• Your name, address, and phone number
  • Date the rain check was issued to you
  • Description of the item you wanted to purchase
  • Quantity you are entitled to purchase
  • Advertised price

 

Once you have the rain check, the store has to provide you with the product within 60 days.  Otherwise, it must allow you to purchase another comparable in-stock item, or work with you to establish when it will have the advertised product ready for you to buy.  If the grocery store’s ad didn’t state that quantities of the advertised item were limited, and you’ve asked them to provide you with a rain check or a comparable product but they refused, the store has engaged in a deceptive or unfair practice, and has violated the Federal Trade Commission Act.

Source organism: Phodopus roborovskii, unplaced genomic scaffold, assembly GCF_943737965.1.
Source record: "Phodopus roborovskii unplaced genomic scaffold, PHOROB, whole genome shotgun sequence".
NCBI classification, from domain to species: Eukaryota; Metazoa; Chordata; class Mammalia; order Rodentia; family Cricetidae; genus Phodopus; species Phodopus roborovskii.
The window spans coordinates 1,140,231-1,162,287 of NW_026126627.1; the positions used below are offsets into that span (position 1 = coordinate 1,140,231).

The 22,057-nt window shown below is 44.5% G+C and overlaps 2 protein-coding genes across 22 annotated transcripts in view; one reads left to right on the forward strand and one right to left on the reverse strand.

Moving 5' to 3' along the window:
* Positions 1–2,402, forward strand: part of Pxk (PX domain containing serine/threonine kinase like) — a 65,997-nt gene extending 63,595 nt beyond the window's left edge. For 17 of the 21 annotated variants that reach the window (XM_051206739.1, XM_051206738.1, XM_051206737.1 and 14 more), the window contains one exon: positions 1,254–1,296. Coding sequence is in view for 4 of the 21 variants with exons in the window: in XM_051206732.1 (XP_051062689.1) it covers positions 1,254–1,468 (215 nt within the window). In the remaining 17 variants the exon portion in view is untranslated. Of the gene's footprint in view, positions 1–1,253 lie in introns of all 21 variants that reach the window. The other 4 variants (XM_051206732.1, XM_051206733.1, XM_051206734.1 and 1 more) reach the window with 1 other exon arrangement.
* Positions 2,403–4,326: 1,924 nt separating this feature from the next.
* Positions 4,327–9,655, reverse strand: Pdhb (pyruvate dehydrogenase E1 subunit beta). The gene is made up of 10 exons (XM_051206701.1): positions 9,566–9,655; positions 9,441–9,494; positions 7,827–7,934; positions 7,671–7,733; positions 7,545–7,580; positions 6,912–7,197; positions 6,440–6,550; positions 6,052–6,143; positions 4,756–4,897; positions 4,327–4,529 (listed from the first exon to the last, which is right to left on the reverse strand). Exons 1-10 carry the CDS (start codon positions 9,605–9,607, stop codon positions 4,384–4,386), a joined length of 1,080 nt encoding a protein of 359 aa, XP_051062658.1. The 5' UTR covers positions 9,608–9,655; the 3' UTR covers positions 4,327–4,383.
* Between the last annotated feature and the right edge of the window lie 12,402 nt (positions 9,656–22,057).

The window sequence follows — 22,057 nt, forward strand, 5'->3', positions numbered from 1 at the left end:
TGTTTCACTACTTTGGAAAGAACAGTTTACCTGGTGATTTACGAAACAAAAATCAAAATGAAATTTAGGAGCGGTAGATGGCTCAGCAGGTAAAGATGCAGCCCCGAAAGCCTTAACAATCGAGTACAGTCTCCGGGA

If the business you are concerned about is not a grocery store or another kind of retailer that sells food products, the business is only required to clearly state in its advertisement that the quantities of the product are limited.  The business has no obligation to provide you with a rain check or with a comparable product, even if the advertisement does not state that supplies are limited.  However, the lack of availability of the advertised product without a disclaimer could be violation of Georgia’s Fair Business Practices Act (“FBPA”), especially if the business tries to pressure you to buy a more expensive product (or if it purposely stocked only two or three units of the merchandise advertised simply to get customers into the store to sell them something else).  According to the FBPA, it is unfair or deceptive if a store advertises goods without intending to sell them or to provide reasonable amounts of the advertised products without providing notice that supplies are limited.  The FTC also prohibits businesses from advertising items solely for the purpose of convincing you to buy more expensive ones.